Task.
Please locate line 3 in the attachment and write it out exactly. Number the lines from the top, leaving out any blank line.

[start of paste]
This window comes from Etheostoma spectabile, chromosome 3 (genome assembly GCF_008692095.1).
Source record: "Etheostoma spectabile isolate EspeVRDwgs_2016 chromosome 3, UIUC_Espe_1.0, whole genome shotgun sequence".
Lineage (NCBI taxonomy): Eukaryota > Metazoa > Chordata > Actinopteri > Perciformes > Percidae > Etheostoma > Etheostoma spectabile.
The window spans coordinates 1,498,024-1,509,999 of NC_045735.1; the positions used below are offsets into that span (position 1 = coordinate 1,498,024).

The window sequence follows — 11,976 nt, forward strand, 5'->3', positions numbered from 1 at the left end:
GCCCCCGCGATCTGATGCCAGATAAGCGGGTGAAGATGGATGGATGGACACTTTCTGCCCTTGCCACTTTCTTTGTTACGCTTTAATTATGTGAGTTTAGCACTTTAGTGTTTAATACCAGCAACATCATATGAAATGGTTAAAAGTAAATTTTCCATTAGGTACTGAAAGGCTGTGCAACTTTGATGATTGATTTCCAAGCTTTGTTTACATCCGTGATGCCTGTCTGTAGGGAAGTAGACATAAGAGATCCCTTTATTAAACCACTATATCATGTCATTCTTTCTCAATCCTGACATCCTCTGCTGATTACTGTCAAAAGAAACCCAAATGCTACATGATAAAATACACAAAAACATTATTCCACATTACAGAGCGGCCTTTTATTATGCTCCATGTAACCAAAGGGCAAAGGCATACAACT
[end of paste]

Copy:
Lineage (NCBI taxonomy): Eukaryota > Metazoa > Chordata > Actinopteri > Perciformes > Percidae > Etheostoma > Etheostoma spectabile.